United States v. Patrick, No. 15-2443 (7th Cir. 2016)

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Justia Opinion Summary

Patrick, on parole, did not comply with the conditions of his release from state prison. A warrant issued for his arrest. Milwaukee police obtained a second warrant, which authorized them to locate Patrick using cell‐phone data. Police arrested him in a car, on a public street, in possession of a firearm. The Seventh Circuit affirmed denial of a motion to suppress evidence of the gun, rejecting Patrick’s challenge to the validity of the location‐tracking warrant, in which he argued that his person was not contraband nor the proceeds of a crime, so that it was off limits to investigation. The court noted that no warrant was required. Patrick was visible to the general public. The court noted that, under recent Supreme Court precedent, even if the police had stopped Patrick’s car for no reason and later learned that he was a fugitive, the gun would have been admissible. The officers who arrested Patrick had both probable cause to believe that he was a fugitive and knowledge of the arrest warrant. The court discussed the use of a cell-site simulator, which potentially reveals information about many persons other than the suspect, but stated that a “fugitive cannot be picky about how he is run to ground.”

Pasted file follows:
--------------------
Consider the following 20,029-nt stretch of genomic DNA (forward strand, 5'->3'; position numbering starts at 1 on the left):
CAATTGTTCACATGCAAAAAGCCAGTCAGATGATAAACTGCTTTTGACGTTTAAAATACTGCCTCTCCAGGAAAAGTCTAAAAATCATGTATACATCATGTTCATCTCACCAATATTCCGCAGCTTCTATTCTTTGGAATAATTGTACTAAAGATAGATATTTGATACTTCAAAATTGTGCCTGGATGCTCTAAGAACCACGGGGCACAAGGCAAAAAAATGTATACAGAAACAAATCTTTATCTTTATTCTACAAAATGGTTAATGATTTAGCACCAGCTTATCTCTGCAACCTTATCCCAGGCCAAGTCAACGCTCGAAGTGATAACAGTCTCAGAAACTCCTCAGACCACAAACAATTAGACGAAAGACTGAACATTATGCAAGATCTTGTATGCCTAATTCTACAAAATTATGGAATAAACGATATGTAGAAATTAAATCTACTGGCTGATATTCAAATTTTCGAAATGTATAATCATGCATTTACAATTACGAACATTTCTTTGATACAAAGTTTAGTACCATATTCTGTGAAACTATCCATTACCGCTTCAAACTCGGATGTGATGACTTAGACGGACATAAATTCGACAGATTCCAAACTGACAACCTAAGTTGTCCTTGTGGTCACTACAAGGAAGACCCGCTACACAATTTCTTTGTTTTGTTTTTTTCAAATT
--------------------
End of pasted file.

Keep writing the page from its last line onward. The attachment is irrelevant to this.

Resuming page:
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In the United States Court of Appeals For the Seventh Circuit ____________________ No. 15 2443 UNITED STATES OF AMERICA, Plaintiff Appellee, v. DAMIAN PATRICK, Defendant Appellant. ____________________ Appeal from the United States District Court for the Eastern District of Wisconsin. No. 13 CR 234 — Rudolph T. Randa, Judge. ____________________ ARGUED MAY 24, 2016 — DECIDED NOVEMBER 23, 2016 ____________________ Before WOOD, Chief Judge, and EASTERBROOK and KANNE, Circuit Judges. EASTERBROOK, Circuit Judge. Police in Wisconsin arrested Damian Patrick while he was in a car on a public street and found him armed. That led to this federal prosecution, be cause Patrick’s criminal record made it unlawful for him to possess firearms. 18 U.S.C. §922(g)(1). The district court de nied his motion to keep the gun out of evidence. 2015 U.S. 2 No. 15 2443 Dist. LEXIS 1421 (E.D. Wis. Jan. 7, 2015), approving a magis trate judge’s recommendation, 2014 U.S. Dist. LEXIS 179522 (E.D. Wis. Sept. 30, 2014). Patrick pleaded guilty but reserved the opportunity to contest the validity of his arrest, and thus the validity of the gun’s seizure. He now appeals from the 57 month sentence he received. Patrick was serving a term of parole that followed his re lease from state prison. He did not comply with the condi tions of his release, and a warrant was issued for his arrest. (He does not contest that warrant’s validity.) In an effort to find Patrick, Milwaukee’s police obtained a second warrant, which authorized them to locate Patrick using cell phone da ta. Patrick’s cell phone revealed his location, which enabled the police to find him. Patrick attempts to undermine the validity of the loca tion tracking warrant by contending that his person was not contraband or the proceeds of a crime, and that it therefore was off limits to investigation. That sounds like an attempt to resurrect the “mere evidence” doctrine that the Supreme Court disapproved in Warden v. Hayden, 387 U.S. 294 (1967). Hayden authorized the use of warrants to get evidence to lo cate a wanted person. See also Steagald v. United States, 451 U.S. 204 (1981) (search warrant to enter house to look for person to arrest). Police were entitled to use a warrant to ob tain data that would help them track down Patrick’s location. Indeed, they were entitled to arrest him without a war rant of any kind, let alone the two warrants they had. United States v. Watson, 423 U.S. 411 (1976), holds that probable cause alone is enough for an arrest in a public place. A war rant is necessary only when the police need to enter a private area to capture the wanted person. See Payton v. New York, No. 15 2443 3 445 U.S. 573 (1980). Because Patrick was visible to the gen eral public, he did not have any privacy interest in his loca tion at the time. More: the Supreme Court recently held that a valid arrest warrant precludes the suppression of evidence seized in an arrest, even if the arrest was set in motion by officers who had neither probable cause nor knowledge of the warrant. Utah v. Strieff, 136 S. Ct. 2056 (2016). Strieff tells us that, if the police had stopped Patrick’s car for no reason at all and learned only later that he was a wanted man, the gun would have been admissible in evidence. The officers who nabbed Patrick, by contrast, had both probable cause to believe that he was a fugitive from justice and knowledge of the arrest warrant. The gun cannot be less admissible than in Strieff, even if we knock out the means used to track his location. Because Patrick was arrested in a public place, and the arrest was supported by both probable cause and a valid ar rest warrant that had been issued before any effort to learn his location (an effort that therefore could not “taint” the ar rest in the parlance of the exclusionary rule), we need not resolve some difficult issues posed by a fact that came to light while the case was in this court. After Patrick filed his opening brief, the prosecutor revealed that Patrick’s location had been pinned down using data from a cell site simulator. That device (often called a Stingray, the trademark of one brand) pretends to be a cell phone access point and, by emit ting an especially strong signal, induces nearby cell phones to connect and reveal their direction relative to the device. Here is a description from the Department of Justice: Cell site simulators … function by transmitting as a cell tower. In response to the signals emitted by the simulator, cellular devices 4 No. 15 2443 in the proximity of the device identify the simulator as the most attractive cell tower in the area and thus transmit signals to the simulator that identify the device in the same way that they would with a networked tower. A cell site simulator receives and uses an industry standard unique identifying number assigned by a device manufacturer or cellular network provider. When used to locate a known cellu lar device, a cell site simulator initially receives the unique iden tifying number from multiple devices in the vicinity of the simu lator. Once the cell site simulator identifies the specific cellular device for which it is looking, it will obtain the signaling infor mation relating only to that particular phone. When used to identify an unknown device, the cell site simulator obtains sig naling information from non target devices in the target s vicini ty for the limited purpose of distinguishing the target device. By transmitting as a cell tower, cell site simulators acquire the identifying information from cellular devices. This identifying information is limited, however. Cell site simulators provide on ly the relative signal strength and general direction of a subject cellular telephone; they do not function as a GPS locator, as they do not obtain or download any location information from the device or its applications. Moreover, cell site simulators used by the Department must be configured as pen registers, and may not be used to collect the contents of any communication, in ac cordance with 18 U.S.C. §3127(3). This includes any data con tained on the phone itself: the simulator does not remotely cap ture emails, texts, contact lists, images or any other data from the phone. In addition, Department cell site simulators do not pro vide subscriber account information (for example, an account holder s name, address, or telephone number). Department of Justice Policy Guidance: Use of Cell Site Sim ulator Technology (Sept. 3, 2015) at 2. See also the Wikipedia entry at <en.wikipedia.org/wiki/Stingray_phone_tracker>. If the Department’s description is accurate (a question not explored in this litigation) law enforcement officials get the No. 15 2443 5 same sort of information that a phone company could pro vide using its own facilities, and they get it in real time ra ther than waiting for the phone company to turn over data. But instead of collecting information on just one person, as the warrant in this proceeding entitled the police to learn Patrick’s location, a cell site simulator collects the relative location of everyone whose phone is induced to connect to the simulator—though it may discard that information before alerting officials to the presence of the sought after person (just as the phone company, which has location data about all of its customers, would disclose only one person’s loca tion). One potential question posed by use of a cell site simula tor would be whether it is a “search” at all, or instead is cov ered by Smith v. Maryland, 442 U.S. 735 (1979), and United States v. Knotts, 460 U.S. 276 (1983). The former holds that a pen register is not a search because it reveals the making of a call, and the number called, but not the call’s communicative content. The latter holds that the use of a beeper is not a search, because it reveals a suspect’s location but nothing else. Recent decisions such as United States v. Graham, 824 F.3d 421 (4th Cir. 2016) (en banc), and United States v. Carpen ter, 819 F.3d 880 (6th Cir. 2016), apply these principles to hold that tracking a person via data from phone companies is not a search within the scope of the Fourth Amendment. (Graham involved historical cell tower location information and Carpenter involved “transactional records” from phone companies, so both cases dealt with the sort of information covered by the location warrant in this proceeding.) Police freely use databases, containing information such as the ad dresses associated with automobile license plates and per sons licensed to drive, to track down suspects; they search 6 No. 15 2443 trash for credit card receipts showing where he made pur chases; they consult a suspect’s relatives and friends (and sometimes his enemies) to learn his whereabouts; no one thinks that those methods require a search warrant. A contrary line of argument analogizes cell site simula tors to GPS locators, which are treated as searches when po lice enter private property to install them, see United States v. Jones, 132 S. Ct. 945 (2012), and may be searches when used for extended durations even if installed with a vehicle own er’s consent, id. at 954–64 (concurring opinions of Sotomayor and Alito, JJ.). If a cell site simulator is like a GPS tracker, and if the approach of the concurring opinions in Jones is adopted, then it would be necessary to know how long the police used a simulator while searching for Patrick and just how accurate is the location information it provides. (Is it information that leaves uncertainty about where in several city blocks a suspect may be, such as the beeper in Knotts, or is it closer to the precise location supplied by a GPS tracker?) Cf. Kyllo v. United States, 533 U.S. 27 (2001) (thermal image of the inside of a house is a search, given a person’s strong pri vacy interest in his dwelling). The United States has conceded for the purpose of this litigation that use of a cell site simulator is a search, so we need not tackle these questions. The parties join issue, how ever, on the significance of the fact that police did not reveal to the state judge who issued the location tracking warrant that they planned to use a cell site simulator—indeed, im plied that they planned to track him down using his phone company’s data. Patrick says that leaving the judge in the dark (perhaps misleading the judge by omitting a potentially material fact) makes the location tracking warrant invalid. No. 15 2443 7 This poses the question whether a judge is entitled to know how a warrant will be executed. The Fourth Amendment requires that warrants be based “upon probable cause, supported by Oath or af rmation, and particularly describing the place to be searched, and the persons or things to be seized.” The Supreme Court stated in Dalia v. United States, 441 U.S. 238, 256 (1979), that neither constitutional text nor precedent suggests that “search war rants also must include a specification of the precise manner in which they are to be executed.” The manner of search is subject only to “later judicial review as to its reasonable ness.” Id. at 258. And the Justices added in Richards v. Wis consin, 520 U.S. 385 (1997), that courts cannot limit a warrant so as to foreclose a particular means of execution. In Richards the police sought a warrant that would have authorized a no knock entry to conduct a search. The judge denied that request but issued a warrant for a regular search. After the police conducted a no knock entry anyway, the Court held that this was proper because it was reasonable to carry out the search that way under the circumstances. This means that the police could have sought a warrant authorizing them to find Patrick’s cell phone and kept silent about how they would do it. Or affidavits and the warrant itself might have said that “electronic means that reveal loca tions of cell phones” will be used. Professor Kerr has con cluded from Dalia and Richards, and other considerations, that the Fourth Amendment forbids judges to attempt to reg ulate, ex ante, how a search must be conducted, and confines the judiciary to ex post assessments of reasonableness. Orin S. Kerr, Ex Ante Regulation of Computer Search and Seizure, 96 Va. L. Rev. 1241, 1260–71 (2010). 8 No. 15 2443 We can imagine an argument that it will often be unrea sonable to use a cell site simulator when phone company da ta could provide what’s needed, because simulators poten tially reveal information about many persons other than the suspects. (The contrary argument is that data from simula tors is current, while data relayed through phone companies’ bureaucracies may arrive after the suspect has gone elsewhere.) But if the problem with simulators is that they are too comprehensive, that would not lead to suppres sion—though it might create a right to damages by other persons whose interests were unreasonably invaded. Patrick is not entitled to invoke the rights of anyone else; suppres sion is proper only if the defendant’s own rights have been violated. See, e.g., United States v. Payner, 447 U.S. 727 (1980). Patrick contends that, even if ex ante authorization of the method is unnecessary, the police must be candid with the judiciary when they mention potential methods of executing a search warrant. He seeks, at a minimum, a remand to ex plore those questions, after the fashion of a Franks hearing (see Franks v. Delaware, 438 U.S. 154 (1978)), at which the court would decide whether the warrant still would have issued if the affidavits had been more forthcoming. But for the reasons given earlier we conclude that the an swers do not control this appeal. A person wanted on proba ble cause (and an arrest warrant) who is taken into custody in a public place, where he had no legitimate expectation of privacy, cannot complain about how the police learned his location. Recall that the cell site simulator (unlike the GPS device in Jones) was not used to generate the probable cause for arrest; probable cause to arrest Patrick predated the effort to locate him. From his perspective, it is all the same whether No. 15 2443 9 a paid informant, a jilted lover, police with binoculars, a bar tender, a member of a rival gang, a spy trailing his car after it left his driveway, the phone company’s cell towers, or a de vice pretending to be a cell tower, provided location infor mation. A fugitive cannot be picky about how he is run to ground. So it would be inappropriate to use the exclusionary rule, even if the police should have told the judge that they planned to use a cell site simulator to execute the location warrant. The Department of Justice announced last September that in the future it would ordinarily seek a warrant, plus an or der under the pen register statute, 18 U.S.C. §3123, before using a cell site simulator, but it has not conceded that this is constitutionally required. Questions about whether use of a simulator is a search, if so whether a warrant authorizing this method is essential, and whether in a particular situa tion a simulator is a reasonable means of executing a war rant, have yet to be addressed by any United States court of appeals. We think it best to withhold full analysis until these issues control the outcome of a concrete case. AFFIRMED 10 No. 15 2443 WOOD, Chief Judge, dissenting. This case raises serious is sues about the use of cell site simulators to track down the location of a target person. That is how police found Damian Patrick, for whom an arrest warrant had been issued for pa role violations. My colleagues see no serious Fourth Amend ment issues in Patrick’s case, because they believe that a de fendant has no interest in the manner in which a warrant is executed. They also question whether the use of a cell site simulator is a “search” at all, noting that Smith v. Maryland, 442 U.S. 735 (1979), holds that the use of a pen register is not a “search,” and that United States v. Knotts, 460 U.S. 276 (1983), says the same thing about the use of a beeper. Finally, they note that Patrick was arrested in a “public place,” by which they mean sitting in the passenger seat of a parked car. All of this matters greatly to Patrick, because if his initial arrest was invalid, then the gun that the police spotted in plain view in the car should have been suppressed as “fruit of the poison ous tree,” see Wong Sun v. United States, 371 U.S. 471, 488 (1963), and Patrick’s conviction under 18 U.S.C. §§ 922(g)(1) and 924(a)(2) for being a felon in possession of a firearm would need to be revisited. If the arrest complied with the Fourth Amendment, the gun was lawfully found and seized and his conviction must be affirmed. Because I believe that the panel opinion underestimates the relevant technology’s capa bilities and extends Utah v. Strieff, 136 S. Ct. 2056 (2016), too far, I dissent. This is the first court of appeals case to discuss the use of a cell site simulator, trade name “Stingray.” We know very little about the device, thanks mostly to the government’s re fusal to divulge any information about it. Until recently, the government has gone so far as to dismiss cases and withdraw evidence rather than reveal that the technology was used. See No. 15 2443 11 Memorandum Agreement between Amy S. Hess, Assistant Director, Operational Technology Division, FBI, and David Salazar, Chief of Police, MPD (Aug. 13, 2013) (agreeing to dis miss cases rather than disclose use of Stingray). Indeed, in this case, the government appears to have purposefully concealed the Stingray’s use from the issuing magistrate, the district court, defense counsel, and even this court. It ultimately ad mitted its use of the device only in response to an amicus curiae brief filed during this appeal. Although, as we all agree, Patrick does not have standing to challenge any location information gathered from other persons’ cell phones, see Jones v. United States, 362 U.S. 257, 261 (1960), overruled on other grounds by United States v. Sal vucci, 448 U.S. 83 (1980), he is entitled to challenge the use of the Stingray itself, along with the gathering of any non loca tion information from his cell phone. The record is painfully—indeed fatally—inadequate with respect to critical details about the way the Stingray was used. We are thus not in a position to determine whether (1) its use was sufficiently outside the scope of the warrant to merit blanket suppression; and whether (2) Patrick’s arrest (putting the warrant to one side) was based in whole or in part on in formation gathered in violation of Title III of the Omnibus Crime Control and Safe Streets Act of 1968, 18 U.S.C. §§ 2510– 20 (if, as it may, that statute applies). Even if the Stingray re vealed no information beyond Patrick’s location, we must know how it works and how the government used it before we can judge whether it functions in a manner sufficiently dif ferent from the location gathering methods specified in the warrant that it amounted to a search outside the warrant’s scope. 12 No. 15 2443 The majority offers a long quote from the Department of Justice Policy Guidance manual on the use of cell site simula tor technology, ante at 3–4, but that information is contestable. We are given no reason to think that a municipal police de partment such as MPD was bound in any way to the guidance offered by the DOJ, or that the MPD chose to follow the DOJ Guidance as a matter of internal policy. There is another side to the story, but because of the government’s furtiveness, Pat rick never had the chance to present it. With certain software (known as “Fishhawk” and “Por poise”), the Stingray is much more than a high tech pen reg ister. It can capture the “emails, texts, contact lists, images,” and other data disclaimed by the last paragraph of the major ity’s excerpt of the Policy Guidance. It can eavesdrop on tele phone conversations and intercept text messages. See Stepha nie K. Pell & Christopher Soghoian, Your Secret Stingray’s No Secret Anymore: The Vanishing Government Monopoly over Cell Phone Surveillance and Its Impact on National Security and Con sumer Privacy, 28 HARV. J.L. & TECH. 1, 11–12 (2014) (“Depend ing on the particular features of the surveillance device and how they are configured by the operator, IMSI catchers can be used to identify nearby phones, locate them with extraordi nary precision, intercept outgoing calls and text messages, as well as block service, either to all devices in the area or to par ticular devices.” (footnotes omitted)). Because many third party apps automatically send and receive data through the subscriber’s network, it is reasonable to assume that a Sting ray can collect other information from a cell phone, as well. We know nothing about the way in which the Stingray used in Patrick’s case was configured, nor do we know the extent of its surveillance capabilities. The majority properly No. 15 2443 13 notes that DOJ’s description may or may not be accurate, ei ther in general or for particular cases. It is worth underscoring how inaccurate that description may be and how important it is, both for Patrick and as a matter of Fourth Amendment ju risprudence and public policy, that these questions be ex plored. In this case, the location warrant authorized only methods of fixing Patrick’s location that involved gathering infor mation that would reveal his phone’s connection with cell phone towers. The Supreme Court has recognized that a search of cell phone data requires a warrant. See Riley v. Cali fornia, 134 S. Ct. 2473, 2494–95 (2014) (associating a warrant less search of a cell phone with the “reviled ‘general warrants’ and ‘writs of assistance’” against which the Fourth Amend ment was aimed). The authorization of the collection of loca tion data cannot be expanded to permit a search of the con tents of Patrick’s cell phone. If the Stingray gathered infor mation from the phone that went beyond his location, such a “search” of his phone would have been unauthorized, and suppression of the additional information (which might have pinpointed Patrick’s location) would likely be required. See United States v. Foster, 100 F.3d 846, 850–51 (10th Cir. 1996) (applying blanket suppression where agents performed gen eral search of residence and seized “anything of value” even though warrant authorized only search for four firearms and marijuana). Title III may also be pertinent here, depending on what the facts reveal about the device that was used. It seems clear that if the MPD intercepted any cell phone conversations, text messages, or data, Title III covered those interceptions. Under section 2511(a), any person who “intentionally intercepts … 14 No. 15 2443 any wire, oral, or electronic communication” without follow ing the proper procedures is liable under the statute. “Title III now applies to the interception of conversations over both cel lular and cordless phones.” Bartnicki v. Vopper, 532 U.S. 514, 524 (2001). The Act defines “electronic communication” as “any transfer of signs, signals, writing, images, sounds, data, or intelligence of any nature transmitted in whole or in part by a wire, radio, electromagnetic, photoelectronic or photoop tical system that affects interstate or foreign commerce.” 18 U.S.C. § 2510(12). Text messages and cell phone data trans missions easily fit that definition. None of the relevant excep tions to that definition applies, see id., and there is no reason to think that the interception of text messages or data trans missions would otherwise be excluded from it. See Brown v. Waddell, 50 F.3d 285, 289 (4th Cir. 1995) (“The principal pur pose of the [Electronic Communications Privacy Act] amend ments to Title III was to extend to ‘electronic communications’ the same protections against unauthorized interceptions that Title III had been providing for ‘oral’ and ‘wire’ communica tions via common carrier transmissions.”); see also Joffe v. Google, Inc., 746 F.3d 920, 930 (9th Cir. 2013) (electronic infor mation transmitted over Wi Fi network does not fit 18 U.S.C. § 2511(g) exceptions). The MPD concededly never followed the procedures re quired for an order for electronic surveillance. See 18 U.S.C. § 2518. Any interception of the substance of Patrick’s commu nications would thus almost certainly be illegal. The remedy for a Title III violation is normally the suppression of the ille gally intercepted communications and any evidence derived from them. 18 U.S.C. § 2515. If such evidence is relevant to Patrick’s conviction, Title III might require suppression and, No. 15 2443 15 in the absence of the suppressed evidence, a reversal of the conviction. Even if the Stingray did not gather any information from Patrick’s cell phone other than its location, its use still might be problematic. The court order authorized “cellular tele phone global positioning system (GPS) location information … if available,” and the “identification of the physical location of the target cellular telephone.” But that is not all it said: it specified in some detail the manner in which that information was to be collected—from the service provider. “Such service provider,” it stated, “shall initiate a signal to determine the location of the subject’s mobile device on the service pro vider’s network or with such other reference points as may be reasonably available[.]” It “[a]pprove[d] the release of infor mation,” not the use of a device that would allow the MPD to track Patrick’s phone on its own. While it also “authorize[d] the identification of the physical location of the target cellular phone,” the context implied that the identification would be derived from information released by a service provider. I take these limitations, built into the warrant, seriously; they circumscribe the authority granted by the warrant just as surely as a physical limitation to the house but not the garage, or vice versa, would do. At oral argument, the government argued that the warrant authorized it to obtain Patrick’s location with no restrictions on how it went about accomplishing that task. It relies on Da lia v. United States, 441 U.S. 238, 257 (1979), which held that a warrant was not defective for lack of particularity where it authorized police officers to install an electronic listening de vice in the defendant’s office but did not specify that the of ficers would covertly enter the premises to do so. Dalia noted 16 No. 15 2443 that “the specificity required by the Fourth Amendment does not generally extend to the means by which warrants are ex ecuted.” Id. But that statement must be understood in context. Here, the device itself is what is at issue. Because of its capa bilities, the way it was used could affect the scope and loca tion of the search itself. We are in all likelihood not looking at two interchangeable tools for gathering exactly the same information. If the facts ultimately show that the MPD had gathered the identical in formation in the same manner that Sprint would have used, I would concede that there is no problem. In such a case, the only difference between using the Stingray and obtaining the information from Sprint would be who gathered the infor mation. And the majority may even be correct that the gov ernment’s regrettable lack of candor about the manner of the search is not enough by itself to render the search unconstitu tional. Under these circumstances, there would be no addi tional privacy intrusion from the use of the Stingray, and the misrepresentation would not affect whether there was proba ble cause for the search. See United States v. Mittelman, 999 F.2d 440, 444 (9th Cir. 1993) (holding that because “only false statements that are material in causing the warrant to issue will invalidate it,” “misstatements regarding the manner of a search do not bear on the issue of whether the search itself was justified” under the Fourth Amendment (quoting United States v. Ippolito, 774 F.2d 1482, 1485 (9th Cir. 1985))); see also Franks v. Delaware, 438 U.S. 154, 156 (1978) (warrant based in part on false statements is void if “with the affidavit’s false material set to one side, the affidavit’s remaining content is insufficient to establish probable cause”). This means that the critical questions in a case such as this one, where a much more sophisticated device is used, are how the Stingray was No. 15 2443 17 used, how it works, and whether, conceptually, it “searched” Patrick’s phone in the same manner that Sprint would or much more intrusively. According to extra record information provided by amici, the Stingray is different in kind, not just in degree. On this record, we do not have sufficient information to say whether that is right or wrong. We do not know whether the warrant’s authorization of Sprint to “initiate a signal to determine the location of the subject’s mobile device on the service pro vider’s network or with such other reference points as may be reasonable available” also describes the working of the Sting ray that was used. If so, perhaps all is well. If the Stingray works in a different manner—for instance, by forcing the cell phone to transmit location data housed inside the cell phone rather than using a signal to locate the cell phone on the Sprint network—it might not. See C. Justin Brown & Kasha M. Leese, Stingray Devices Usher in A New Fourth Amendment Battle ground, 39 CHAMPION 12, 14 (2015) (arguing that cell site sim ulators engage in “electronic … intrusion” possibly constitut ing trespass because they force cell phones to transmit infor mation that they would not otherwise). The relevant point is that a location warrant does not (without saying more) au thorize a search of the contents of the cell phone itself. If that is the right way to describe what the Stingray did, its use would constitute an impermissible search, and the gun would be fruit of the poisonous tree. At this point, we do not have the facts to say. My colleagues finally dismiss my concerns for a different reason: they contend that the existence of a warrant for Pat rick’s arrest brings this case under the rule of Utah v. Strieff, 18 No. 15 2443 136 S. Ct. 2056 (2016), and precludes the application of the ex clusionary rule. In Strieff, the Supreme Court held that a valid, pre existing arrest warrant could attenuate the link between an unlawful investigatory stop and evidence seized as a result of that stop. Id. at 2062. But I do not read Strieff so broadly. It is critical in this connection to recall that Strieff rests on the idea of a break in the causal chain, and it is that break that attenuates any Fourth Amendment concerns. In Strieff, the of ficer stopped the defendant without reasonable suspicion and then conducted a warrant check; based on the warrant he dis covered, he arrested the defendant. Id. at 2060. The drugs at issue were found by the search incident to that arrest. Id. As a result, the causal chain between the officer’s illegal action— the initial, unjustified Terry stop—and the search was “brok[en]” by the intervening discovery of the warrant. Id. at 2063. The arrest warrant was “downstream” of the tainting action, and “upstream” of the search. Our case presents a different sequence. The arrest warrant here (and the relevant officers’ awareness of it) preceded both the potentially illegal action and the potentially valid search—it was “upstream” of both. The MPD got the arrest warrant, got the location warrant, used the Stingray to locate Patrick, and then found the gun in plain view in the process of arresting him. The arrest warrant is therefore not an inter vening cause, at least in the temporal sense. One could per haps argue that the arrest warrant resurfaced in the causal chain at the moment the MPD located Patrick, and then moved to apprehend him. (Ironically, in this case, an arrest warrant was not even necessary to authorize the finding of the gun, which was in plain view.) But any causal connection No. 15 2443 19 in this case between a potentially illegal search and the dis covery of Patrick’s gun had to do with the timing of the search—not whether the search could be conducted at all. As a result, the arrest warrant did not do anything to attenuate the potential taint. I recognize that Strieff contains language that could be stretched to suggest that a warrant’s existence, regardless of the actual causal chain, is sufficient attenuation. See id. at 2062 (“The Segura Court suggested that the existence of a valid warrant favors finding that the connection between unlawful conduct and the discovery of evidence is ‘sufficiently attenu ated to dissipate the taint.’ That principle applies here.” (cita tion omitted)). But elsewhere in the opinion the Court empha sized not only that the “warrant was valid” and “predated [the officer’s] investigation,” but also that it “was entirely un connected with the stop,” and that the officer’s decision to ar rest the defendant was “a ministerial act that was inde pendently compelled by the pre existing warrant.” Id. (em phasis added). Here, the use of the Stingray led to the arrest, and neither the arrest nor the search was a ministerial act. It oversimplifies Strieff to focus solely on whether an inter vening circumstance can be identified. That is important, but it is not enough by itself. Strieff, like all attenuation cases, also rests on two other factors: (1) the “temporal proximity” be tween the potentially unlawful action and the “search,” and (2) the culpability of the police misconduct. Id. As in Strieff, the relative temporal proximity in our case between the po tentially illegal conduct and the search weighs against atten uation. But unlike the situation in Strieff, the facts here do not permit us to say that the MPD’s conduct was merely negli 20 No. 15 2443 gent: the police knew what they were doing. Purposeful eva sion of judicial oversight of potentially illegal searches is ex actly the kind of “police misconduct … most in need of deter rence.” Id. at 2063 (noting that exclusion should be applied where misconduct is “purposeful or flagrant”). I would find that all three factors identified in Strieff weigh against finding attenuation in this case. None of the other doctrines that might counsel against use of the exclusionary rule applies here. Although the independ ent source doctrine precludes the operation of the exclusion ary rule, see Murray v. United States, 487 U.S. 533, 537 (1988), there was no alternate source here that enabled the MPD to find Patrick. Nor is this case a likely candidate for the inevita ble discovery rule. See Nix v. Williams, 467 U.S. 431, 444 (1984) (exclusionary rule does not apply if “prosecution can estab lish by a preponderance of the evidence that the information ultimately or inevitably would have been discovered by law ful means”). Patrick’s gun was found because it was in the car where he was sitting at the time of his apprehension. If not for the Stingray, he might not have been apprehended in his ve hicle, or he might have been apprehended at a time when the gun was not located in his vehicle. Neither would the good faith exception apply. “The good faith exception precludes application of the exclusionary rule when law enforcement reasonably and in good faith believed that a search was lawful.” United States v. Tomkins, 782 F.3d 338, 349 (7th Cir. 2016) (citing United States v. Leon, 468 U.S. 897, 922 (1984)). The contents of the search warrant applica tion, the warrant itself, and the government’s litigation of this case all tend to show that the officers deliberately deceived No. 15 2443 21 the issuing judge about how they planned to execute the war rant. While the test for the exception is “an objective one,” Leon, 468 U.S. at 919 n.20, that fact is designed to safeguard the Fourth Amendment’s substantive protections, not to limit them. See id. at 915 n.13. Deception of the issuing magistrate is just the kind of misconduct “sufficiently deliberate that ex clusion can meaningfully deter it, and sufficiently culpable that such deterrence is worth the price paid by the justice sys tem.” Herring v. United States, 555 U.S. 135, 144 (2009). Leon specifically noted that the good faith exception should not ap ply “when the affiant misleads the magistrate with a reckless or knowing disregard for the truth.” United States v. Glover, 755 F.3d 811, 818 (7th Cir. 2014) (citing Leon, 468 U.S. at 914 (suppression appropriate where officers dishonest in prepar ing affidavit)). A number of other courts have suggested that bad faith, especially when manifested by insufficient candor to the issu ing magistrate, may justify suppression. See United States v. Sells, 463 F.3d 1148, 1161 n.7 (10th Cir. 2006) (noting that “a number of courts have concluded that the severance doctrine is not applicable where the Government has added particu larized descriptions of items to be seized for which probable cause exists as a pretext to support an otherwise unlawful search and seizure”); United States v. Woerner, 709 F.3d 527, 534 (5th Cir. 2013) (collecting cases for principle that suppres sion is appropriate where the “officer applying for the war rant knew or had reason to know that the information was tainted and included it anyway without full disclosure and explanation”); United States v. Reilly, 76 F.3d 1271, 1281 (2d Cir. 1996) (rejecting application of good faith exception “when the officers are themselves ultimately responsible for the defects in the warrant”). Although these cases are about 22 No. 15 2443 affidavits supporting probable cause, their logic applies equally to the execution of the search. After all, the Leon ex ception was meant to prevent the “[p]enalizing [of] the officer for the magistrate’s error,” Leon, 468 U.S. at 921, and to “allow some latitude for honest mistakes.” Maryland v. Garrison, 480 U.S. 79, 87 (1987). If the MPD misled the magistrate or reason ably should have known that the warrant did not cover a Stingray, neither concern applies here. Even if my colleagues’ reading of Strieff were correct or another doctrine precluding the exclusionary rule applied, those facts would not resolve any potential Title III issues dis covery could reveal. Our sister circuits disagree about whether the Title III suppression remedy is affected by the judge made exclusionary rule. Compare United States v. Rice, 478 F.3d 704, 711 (6th Cir. 2007) (good faith exception does not apply); United States v. Spadaccino, 800 F.2d 292, 296 (2d Cir. 1986) (using this same rationale and reaching the same conclusion in analyzing whether the Leon good faith excep tion applied to a state wiretapping statute); United States v. Vest, 813 F.2d 477, 484 (1st Cir. 1987) (rejecting judicially cre ated exception); with United States v. Moore, 41 F.3d 370, 376 (8th Cir. 1994) (good faith exception applies); United States v. Malekzadeh, 855 F.2d 1492, 1497 (11th Cir. 1988) (same, alt hough without analysis); United States v. Brewer, 204 Fed. App’x 205, 208 (4th Cir. 2006) (same). No court of appeals has found that the attenuation rule applies to the Title III suppres sion remedy. In fact, United States v. Giordano, 416 U.S. 505, 528 (1974), seems to suggest it does not. Unless we are pre pared to weigh in on this question without knowing whether it is before us, we should remand for further fact finding. No. 15 2443 23 It is time for the Stingray to come out of the shadows, so that its use can be subject to the same kind of scrutiny as other mechanisms, such as thermal imaging devices, GPS trackers, pen registers, beepers, and the like. Its capabilities go far be yond any of those, and cases such as Riley indicate that the Supreme Court might take a dim view of indiscriminate use of something that can read texts and emails, listen to conver sations, and perhaps intercept other application data housed not just on the target’s phone, but also on those of countless innocent third parties. Governmental entities, including the Justice Department itself, see DOJ Policy Guidance, ante at 3– 4, and the State of Illinois, see Citizen Privacy Protection Act, Pub. Act 099 0622 (2016) (delineating court order, disclosure, and minimization requirements for police use of cell site sim ulators), have recognized the weighty Fourth Amendment concerns the device provokes. It is possible that discovery could reveal that none of those concerns is triggered in this case. But before we dismiss them, we should have all the facts before us. For that reason, I would remand this case for fur ther fact finding. I respectfully dissent.